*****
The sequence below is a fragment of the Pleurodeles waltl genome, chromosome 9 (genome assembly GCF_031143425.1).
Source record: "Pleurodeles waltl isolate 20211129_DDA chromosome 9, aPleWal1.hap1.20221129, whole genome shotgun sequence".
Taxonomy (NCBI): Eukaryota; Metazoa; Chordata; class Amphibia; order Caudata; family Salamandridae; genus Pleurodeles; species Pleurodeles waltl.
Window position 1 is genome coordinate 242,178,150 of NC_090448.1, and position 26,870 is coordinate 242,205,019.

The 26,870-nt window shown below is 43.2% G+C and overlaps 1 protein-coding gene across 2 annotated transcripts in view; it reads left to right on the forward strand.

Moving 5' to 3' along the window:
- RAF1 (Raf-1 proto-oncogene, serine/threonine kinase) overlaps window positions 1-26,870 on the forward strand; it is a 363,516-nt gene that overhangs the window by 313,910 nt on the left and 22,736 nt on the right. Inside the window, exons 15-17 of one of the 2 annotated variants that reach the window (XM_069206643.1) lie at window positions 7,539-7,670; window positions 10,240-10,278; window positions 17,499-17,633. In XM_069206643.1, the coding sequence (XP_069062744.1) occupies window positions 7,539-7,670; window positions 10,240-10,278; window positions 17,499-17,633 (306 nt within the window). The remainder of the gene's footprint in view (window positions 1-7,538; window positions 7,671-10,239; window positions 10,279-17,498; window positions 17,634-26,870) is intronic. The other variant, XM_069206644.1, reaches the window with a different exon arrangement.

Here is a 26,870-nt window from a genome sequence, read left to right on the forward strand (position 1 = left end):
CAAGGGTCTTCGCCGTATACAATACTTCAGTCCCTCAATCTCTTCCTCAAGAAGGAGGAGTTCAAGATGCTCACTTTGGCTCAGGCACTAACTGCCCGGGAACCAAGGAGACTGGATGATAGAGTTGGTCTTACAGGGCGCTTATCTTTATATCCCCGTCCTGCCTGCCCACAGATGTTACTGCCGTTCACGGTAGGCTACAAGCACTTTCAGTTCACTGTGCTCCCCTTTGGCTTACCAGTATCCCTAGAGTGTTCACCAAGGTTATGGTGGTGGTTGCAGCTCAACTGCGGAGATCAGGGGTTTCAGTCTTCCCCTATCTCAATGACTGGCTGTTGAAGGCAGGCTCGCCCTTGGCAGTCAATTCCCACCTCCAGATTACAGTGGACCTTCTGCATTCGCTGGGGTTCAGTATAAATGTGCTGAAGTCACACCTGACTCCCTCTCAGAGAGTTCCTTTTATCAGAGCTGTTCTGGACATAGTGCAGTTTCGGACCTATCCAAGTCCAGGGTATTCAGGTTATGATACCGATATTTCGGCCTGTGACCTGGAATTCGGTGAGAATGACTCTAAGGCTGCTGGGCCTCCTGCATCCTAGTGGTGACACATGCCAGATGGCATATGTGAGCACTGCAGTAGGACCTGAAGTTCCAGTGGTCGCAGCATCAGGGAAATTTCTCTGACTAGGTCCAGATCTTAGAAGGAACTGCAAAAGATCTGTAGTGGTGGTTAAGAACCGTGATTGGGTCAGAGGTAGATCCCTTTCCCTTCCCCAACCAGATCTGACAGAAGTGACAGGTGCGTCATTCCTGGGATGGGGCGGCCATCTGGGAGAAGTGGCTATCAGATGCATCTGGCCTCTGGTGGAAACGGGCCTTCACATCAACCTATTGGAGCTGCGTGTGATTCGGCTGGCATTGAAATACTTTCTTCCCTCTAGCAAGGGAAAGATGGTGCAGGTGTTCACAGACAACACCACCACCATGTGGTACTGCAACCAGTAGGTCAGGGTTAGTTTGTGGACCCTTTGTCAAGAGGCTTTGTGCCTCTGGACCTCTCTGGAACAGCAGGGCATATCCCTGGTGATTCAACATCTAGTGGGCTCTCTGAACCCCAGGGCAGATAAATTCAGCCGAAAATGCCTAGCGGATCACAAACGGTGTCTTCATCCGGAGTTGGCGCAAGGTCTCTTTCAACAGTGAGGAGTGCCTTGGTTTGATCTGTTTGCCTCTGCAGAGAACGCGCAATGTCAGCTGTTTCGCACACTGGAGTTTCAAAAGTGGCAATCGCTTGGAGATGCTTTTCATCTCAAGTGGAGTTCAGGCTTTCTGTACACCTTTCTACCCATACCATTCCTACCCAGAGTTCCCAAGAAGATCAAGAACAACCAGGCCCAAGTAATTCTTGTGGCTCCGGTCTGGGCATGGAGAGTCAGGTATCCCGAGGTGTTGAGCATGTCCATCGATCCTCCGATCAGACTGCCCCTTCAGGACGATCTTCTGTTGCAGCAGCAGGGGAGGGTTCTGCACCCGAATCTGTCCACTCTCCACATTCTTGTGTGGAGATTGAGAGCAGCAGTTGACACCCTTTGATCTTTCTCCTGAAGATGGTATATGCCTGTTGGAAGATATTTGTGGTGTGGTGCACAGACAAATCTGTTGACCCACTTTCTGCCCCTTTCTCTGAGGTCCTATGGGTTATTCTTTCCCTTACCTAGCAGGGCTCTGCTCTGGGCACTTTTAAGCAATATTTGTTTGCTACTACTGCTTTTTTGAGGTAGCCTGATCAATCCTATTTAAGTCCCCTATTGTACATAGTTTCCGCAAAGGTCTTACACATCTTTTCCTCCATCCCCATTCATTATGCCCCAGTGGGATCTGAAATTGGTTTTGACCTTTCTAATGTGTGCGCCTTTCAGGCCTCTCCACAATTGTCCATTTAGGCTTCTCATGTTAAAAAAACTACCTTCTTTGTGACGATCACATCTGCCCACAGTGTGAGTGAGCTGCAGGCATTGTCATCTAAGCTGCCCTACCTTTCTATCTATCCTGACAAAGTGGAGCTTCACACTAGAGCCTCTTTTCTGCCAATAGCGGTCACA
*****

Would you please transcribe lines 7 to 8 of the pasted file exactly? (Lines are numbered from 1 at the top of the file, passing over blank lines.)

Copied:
- RAF1 (Raf-1 proto-oncogene, serine/threonine kinase) overlaps window positions 1-26,870 on the forward strand; it is a 363,516-nt gene that overhangs the window by 313,910 nt on the left and 22,736 nt on the right. Inside the window, exons 15-17 of one of the 2 annotated variants that reach the window (XM_069206643.1) lie at window positions 7,539-7,670; window positions 10,240-10,278; window positions 17,499-17,633. In XM_069206643.1, the coding sequence (XP_069062744.1) occupies window positions 7,539-7,670; window positions 10,240-10,278; window positions 17,499-17,633 (306 nt within the window). The remainder of the gene's footprint in view (window positions 1-7,538; window positions 7,671-10,239; window positions 10,279-17,498; window positions 17,634-26,870) is intronic. The other variant, XM_069206644.1, reaches the window with a different exon arrangement.

Here is a 26,870-nt window from a genome sequence, read left to right on the forward strand (position 1 = left end):